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Virginia’s transition to electric vehicles is well under way

Virginia’s transition to electric vehicles is well under way

We talk a lot about electric vehicles at Generation180. While the average daily commute is less than fifty miles, transportation remains the number one source of carbon emissions in the country. To make a dent in this problem, we need to switch to electric vehicles. Thankfully, the federal government and all 50 states are working to provide a seamless and predictable charging experience—ensuring that the well-traveled road to electric vehicles remains quintessentially American.

In this op-ed, I share how the new National Electric Vehicle Infrastructure (NEVI) Program will help Americans charge up no matter where their summer road trip takes them.  We don’t have to wait any longer to make our next cars, trucks, or SUVs electric. 

—Stuart Gardner, Electrify Your Ride Program Director

Earlier this month, the Biden-Harris administration provided a progress report on America’s network of publicly available electric vehicle (EV) fast chargers. Unlike the nearly 150,000 gas stations across the country, electric vehicle chargers are less ubiquitous, thus triggering our country’s collective “range anxiety” as we transition to a future where cars are plugged in, not gassed up. As the country gears up to make charging spots as familiar as gas stations are today, states — such as Virginia — will play pivotal roles in building our electric future.

At the end of 2021, the bipartisan Infrastructure Investment and Jobs Act invested $5 billion toward the National Electric Vehicle Infrastructure (NEVI) Program, and $2.5 billion for a discretionary Charging and Fueling Infrastructure grant program available to all 50 states. Virginia is expected to receive approximately $106 million under the NEVI program and is on track to electrify 1,080 miles of roadways by 2024.

Situated at an important national transportation hub, Virginia is home to more than a half dozen major freeways. Under NEVI, Virginia has designated eight “Alternative Fuel Corridors” or AFCs, throughout the commonwealth to foster a convenient and reliable public charging network, which includes more than 985 miles of interstate.

Virginia is also the perfect entryway for the budding technology of electric vehicles and the national charging infrastructure connecting north to south and east to west. In Virginia, there are currently more than 1,200 public charging stations available to the 40,000 registered electric vehicles. While EV registrations in the U.S. have doubled over the past year to about 5% of all new cars, they still only make up 0.5% of all registrations in Virginia.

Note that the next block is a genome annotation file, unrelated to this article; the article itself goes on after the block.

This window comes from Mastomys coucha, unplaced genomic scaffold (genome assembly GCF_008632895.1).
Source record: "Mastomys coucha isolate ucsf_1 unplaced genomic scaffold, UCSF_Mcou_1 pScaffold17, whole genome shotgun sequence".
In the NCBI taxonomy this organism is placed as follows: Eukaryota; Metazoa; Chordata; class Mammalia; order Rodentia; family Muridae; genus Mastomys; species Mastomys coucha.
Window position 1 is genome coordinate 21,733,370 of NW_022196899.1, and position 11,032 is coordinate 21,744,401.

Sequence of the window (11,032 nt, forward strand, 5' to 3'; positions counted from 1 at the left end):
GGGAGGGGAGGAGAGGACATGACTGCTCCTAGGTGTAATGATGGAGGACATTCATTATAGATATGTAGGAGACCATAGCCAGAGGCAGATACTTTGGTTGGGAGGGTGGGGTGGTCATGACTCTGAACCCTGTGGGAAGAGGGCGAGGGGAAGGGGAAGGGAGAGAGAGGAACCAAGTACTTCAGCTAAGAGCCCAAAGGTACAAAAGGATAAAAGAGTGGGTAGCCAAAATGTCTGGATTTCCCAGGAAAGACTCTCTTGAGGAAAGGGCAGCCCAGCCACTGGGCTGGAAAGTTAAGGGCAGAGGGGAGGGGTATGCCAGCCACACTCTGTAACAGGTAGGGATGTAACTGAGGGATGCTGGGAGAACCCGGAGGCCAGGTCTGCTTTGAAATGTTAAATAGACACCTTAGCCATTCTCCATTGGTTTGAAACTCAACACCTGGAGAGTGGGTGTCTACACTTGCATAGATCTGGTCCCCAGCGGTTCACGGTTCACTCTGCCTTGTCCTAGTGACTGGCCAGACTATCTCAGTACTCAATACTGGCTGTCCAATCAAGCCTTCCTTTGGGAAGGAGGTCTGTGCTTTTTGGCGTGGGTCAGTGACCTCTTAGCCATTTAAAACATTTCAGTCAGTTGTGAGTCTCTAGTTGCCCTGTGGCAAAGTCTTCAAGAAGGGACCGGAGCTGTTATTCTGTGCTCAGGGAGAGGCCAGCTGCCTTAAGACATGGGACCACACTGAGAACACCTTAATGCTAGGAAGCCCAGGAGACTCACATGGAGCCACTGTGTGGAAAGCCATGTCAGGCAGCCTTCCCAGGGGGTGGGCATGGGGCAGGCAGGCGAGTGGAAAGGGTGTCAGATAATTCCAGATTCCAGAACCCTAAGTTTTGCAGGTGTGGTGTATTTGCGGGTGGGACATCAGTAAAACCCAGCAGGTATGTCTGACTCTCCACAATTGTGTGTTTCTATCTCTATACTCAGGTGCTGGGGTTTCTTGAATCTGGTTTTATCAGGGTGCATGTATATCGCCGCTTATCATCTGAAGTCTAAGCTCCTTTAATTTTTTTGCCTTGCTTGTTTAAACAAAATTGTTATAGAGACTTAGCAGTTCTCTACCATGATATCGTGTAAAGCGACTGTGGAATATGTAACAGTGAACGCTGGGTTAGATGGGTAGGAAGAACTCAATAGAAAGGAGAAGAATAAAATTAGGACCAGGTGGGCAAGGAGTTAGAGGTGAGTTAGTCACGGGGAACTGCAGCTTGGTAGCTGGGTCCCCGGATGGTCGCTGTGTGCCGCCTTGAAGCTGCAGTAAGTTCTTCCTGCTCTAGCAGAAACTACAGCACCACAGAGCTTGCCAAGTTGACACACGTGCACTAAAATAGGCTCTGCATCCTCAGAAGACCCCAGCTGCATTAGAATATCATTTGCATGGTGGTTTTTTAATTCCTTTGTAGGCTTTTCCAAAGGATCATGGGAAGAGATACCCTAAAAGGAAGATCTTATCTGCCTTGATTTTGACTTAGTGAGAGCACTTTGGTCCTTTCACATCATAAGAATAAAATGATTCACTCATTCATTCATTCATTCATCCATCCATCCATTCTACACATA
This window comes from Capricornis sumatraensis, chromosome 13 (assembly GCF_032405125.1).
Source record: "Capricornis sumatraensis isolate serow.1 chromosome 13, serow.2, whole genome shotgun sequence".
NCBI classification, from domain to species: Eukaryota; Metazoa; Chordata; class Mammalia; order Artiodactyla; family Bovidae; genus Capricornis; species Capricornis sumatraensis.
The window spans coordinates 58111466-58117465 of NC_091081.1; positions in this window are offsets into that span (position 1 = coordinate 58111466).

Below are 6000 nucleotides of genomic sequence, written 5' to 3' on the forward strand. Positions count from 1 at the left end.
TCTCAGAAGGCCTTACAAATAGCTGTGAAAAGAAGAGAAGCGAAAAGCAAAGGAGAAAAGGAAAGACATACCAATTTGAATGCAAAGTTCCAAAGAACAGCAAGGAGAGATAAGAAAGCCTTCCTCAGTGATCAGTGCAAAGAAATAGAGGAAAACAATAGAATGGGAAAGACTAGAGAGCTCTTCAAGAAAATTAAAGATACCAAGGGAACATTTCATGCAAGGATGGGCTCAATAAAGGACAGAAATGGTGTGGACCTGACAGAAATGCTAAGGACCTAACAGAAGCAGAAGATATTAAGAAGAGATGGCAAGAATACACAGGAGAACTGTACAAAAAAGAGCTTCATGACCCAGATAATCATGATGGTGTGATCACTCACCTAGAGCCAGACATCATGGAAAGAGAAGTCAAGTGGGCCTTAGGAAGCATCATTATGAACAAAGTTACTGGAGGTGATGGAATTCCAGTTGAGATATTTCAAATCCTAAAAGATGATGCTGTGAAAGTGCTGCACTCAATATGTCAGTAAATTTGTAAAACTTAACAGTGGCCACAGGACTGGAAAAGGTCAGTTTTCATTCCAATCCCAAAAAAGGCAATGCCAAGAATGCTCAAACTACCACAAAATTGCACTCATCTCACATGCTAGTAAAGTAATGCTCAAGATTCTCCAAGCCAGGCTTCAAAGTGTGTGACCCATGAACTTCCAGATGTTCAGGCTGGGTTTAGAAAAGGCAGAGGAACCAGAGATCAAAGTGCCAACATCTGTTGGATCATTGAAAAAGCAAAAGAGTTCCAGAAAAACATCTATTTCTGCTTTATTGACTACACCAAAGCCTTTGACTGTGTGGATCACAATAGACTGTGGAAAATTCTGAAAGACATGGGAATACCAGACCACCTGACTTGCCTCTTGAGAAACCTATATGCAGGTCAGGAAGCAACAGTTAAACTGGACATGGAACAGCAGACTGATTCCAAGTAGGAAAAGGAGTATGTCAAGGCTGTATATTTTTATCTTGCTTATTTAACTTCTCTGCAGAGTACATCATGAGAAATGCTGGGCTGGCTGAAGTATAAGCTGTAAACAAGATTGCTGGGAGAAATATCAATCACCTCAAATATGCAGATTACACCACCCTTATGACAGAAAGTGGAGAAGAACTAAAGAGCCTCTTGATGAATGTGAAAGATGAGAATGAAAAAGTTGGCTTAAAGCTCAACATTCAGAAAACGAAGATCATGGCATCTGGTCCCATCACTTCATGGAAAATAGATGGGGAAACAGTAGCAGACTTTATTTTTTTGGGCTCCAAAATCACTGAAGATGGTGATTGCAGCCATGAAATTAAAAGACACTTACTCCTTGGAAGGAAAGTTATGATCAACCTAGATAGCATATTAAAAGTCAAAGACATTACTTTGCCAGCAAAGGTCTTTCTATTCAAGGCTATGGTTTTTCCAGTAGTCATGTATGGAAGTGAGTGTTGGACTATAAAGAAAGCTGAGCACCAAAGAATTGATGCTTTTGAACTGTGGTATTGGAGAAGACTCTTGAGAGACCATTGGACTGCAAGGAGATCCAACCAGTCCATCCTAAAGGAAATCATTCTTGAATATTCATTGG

All of that is changing. Today, nearly every car manufacturer in the U.S. offers an EV model. Convenient and seamless charging for longer drives is essential to accelerating the transition to electric vehicles. Historic barriers to owning an EV, such as battery range and price, are becoming less of an issue as technology advances. While a recent survey by Consumer Reports, finds “charging logistics” to be the top barrier for Americans transitioning to electric, it won’t be for long.

Why does all this matter?

Because a shift away from gas-powered vehicles is critical to addressing the No. 1 source of carbon emissions in Virginia, transportation. Reducing climate-harming emissions isn’t the only reason to drive electric: Electric vehicles also save Americans money at the pump and cost less over time because they have fewer moving parts to maintain.


A recent survey found that 76% of Virginians support having a policy requiring auto manufacturers to provide a minimum number of new electric vehicles for sale in Virginia. Almost three-quarters (73%) of Virginians from that same survey also responded that reducing dependence on fossil fuels and transitioning to clean energy is important. Besides those very valid reasons to switch to EVs, for those Virginians with a passion for driving, nothing can compare to the near instant acceleration of an electric vehicle.

For electric vehicles to truly proliferate, charging infrastructure must serve the diverse American population, beyond those able to charge at home (about 80% of charging today). Whether you’re charging at home, at work, the grocery store or movie theater, leaving your car to recharge while you go about your day will soon become as routine as locking your car.

Our network of public chargers is growing. Virginians shouldn’t let charging anxiety keep them from taking steps to plug into the clean energy future, today.

This piece was originally published on February 25th in The Virginian-Pilot. Read the op-ed here.